Residents were being encouraged to report sightings of rainbow lorikeets within their community as the birds were declared a pest and known to cause significant damage.
The colourful parrot, which was introduced into the state in the 1960s, was also known to damage back yard gardens, compete with native animals for shelter and food, and carry diseases, which post a risk to both native and captive parrots.
Peel Harvey Biosecurity Group communications officer Teele Hooper Worrell said no matter where residents lived they could help the fruit industry and the environment.
“Landholders just need to take a quick look at the palm trees growing on their property and cut away any old fronds as close as possible to the trunk,” she said.
“If this is done across the metropolitan area it will have a big impact on reducing breeding sites for the rainbow lorikeet.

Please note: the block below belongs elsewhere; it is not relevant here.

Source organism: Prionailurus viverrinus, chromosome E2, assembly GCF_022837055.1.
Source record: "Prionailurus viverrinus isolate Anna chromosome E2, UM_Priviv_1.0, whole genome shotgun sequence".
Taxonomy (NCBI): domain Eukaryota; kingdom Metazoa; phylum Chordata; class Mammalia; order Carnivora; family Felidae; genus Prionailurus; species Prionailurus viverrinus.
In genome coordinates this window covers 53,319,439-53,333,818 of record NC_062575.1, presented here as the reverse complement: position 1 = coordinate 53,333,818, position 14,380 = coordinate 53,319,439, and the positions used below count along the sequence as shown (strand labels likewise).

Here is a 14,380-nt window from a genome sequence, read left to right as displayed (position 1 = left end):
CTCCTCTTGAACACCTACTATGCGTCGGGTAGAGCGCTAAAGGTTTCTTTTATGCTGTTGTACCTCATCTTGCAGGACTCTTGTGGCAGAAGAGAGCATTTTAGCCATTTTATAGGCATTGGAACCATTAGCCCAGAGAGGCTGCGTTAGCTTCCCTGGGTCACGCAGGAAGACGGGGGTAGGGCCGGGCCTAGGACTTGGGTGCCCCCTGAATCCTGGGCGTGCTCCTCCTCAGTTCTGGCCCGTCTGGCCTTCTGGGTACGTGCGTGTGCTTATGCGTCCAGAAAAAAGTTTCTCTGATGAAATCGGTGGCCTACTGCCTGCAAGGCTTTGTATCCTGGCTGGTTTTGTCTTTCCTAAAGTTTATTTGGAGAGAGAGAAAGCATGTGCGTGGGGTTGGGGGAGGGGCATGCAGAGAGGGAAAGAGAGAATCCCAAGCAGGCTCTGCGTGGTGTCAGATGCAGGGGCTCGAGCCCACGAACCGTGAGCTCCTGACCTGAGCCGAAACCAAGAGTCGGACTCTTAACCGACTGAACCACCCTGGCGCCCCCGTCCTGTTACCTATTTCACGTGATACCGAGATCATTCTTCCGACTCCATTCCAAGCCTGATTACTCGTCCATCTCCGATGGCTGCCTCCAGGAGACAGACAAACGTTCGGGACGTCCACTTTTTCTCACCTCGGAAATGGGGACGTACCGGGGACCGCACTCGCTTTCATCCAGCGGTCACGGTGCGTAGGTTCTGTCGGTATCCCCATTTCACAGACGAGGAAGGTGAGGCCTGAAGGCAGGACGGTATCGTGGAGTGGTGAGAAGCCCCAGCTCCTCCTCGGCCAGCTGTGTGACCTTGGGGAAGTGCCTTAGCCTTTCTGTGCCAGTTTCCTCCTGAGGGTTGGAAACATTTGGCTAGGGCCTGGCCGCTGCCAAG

“Mostly people don’t realise how their actions or inaction can hurt the bottom line of local horticultural businesses as well as the surrounding environment.”
The Examiner previously reported on significant damage caused by lorikeets at two orchards in Jarrahdale and Roleystone.
Roleystone’s Raeburn Orchards’ owner Peter Casotti said they had been forced to bring in volunteer shooters to help lower the numbers of lorikeets which had been plaguing their harvests for many years.
“They have been around here for about eight to 10 years in small numbers and only for a short period of time. However, this is the worst I have seen it,” he told The Examiner earlier this month.
“There isn’t a variety of fruit that they don’t go for – plums, pears, peaches, nectarines and apples, they go for them all.”
Sightings can be reported to the Pest and Diseases Information service on 9368 3080 or via email email@example.com.
Reports should include the GPS coordinates of known feeding and roosting sites, a picture of the birds and any impacts from their presence.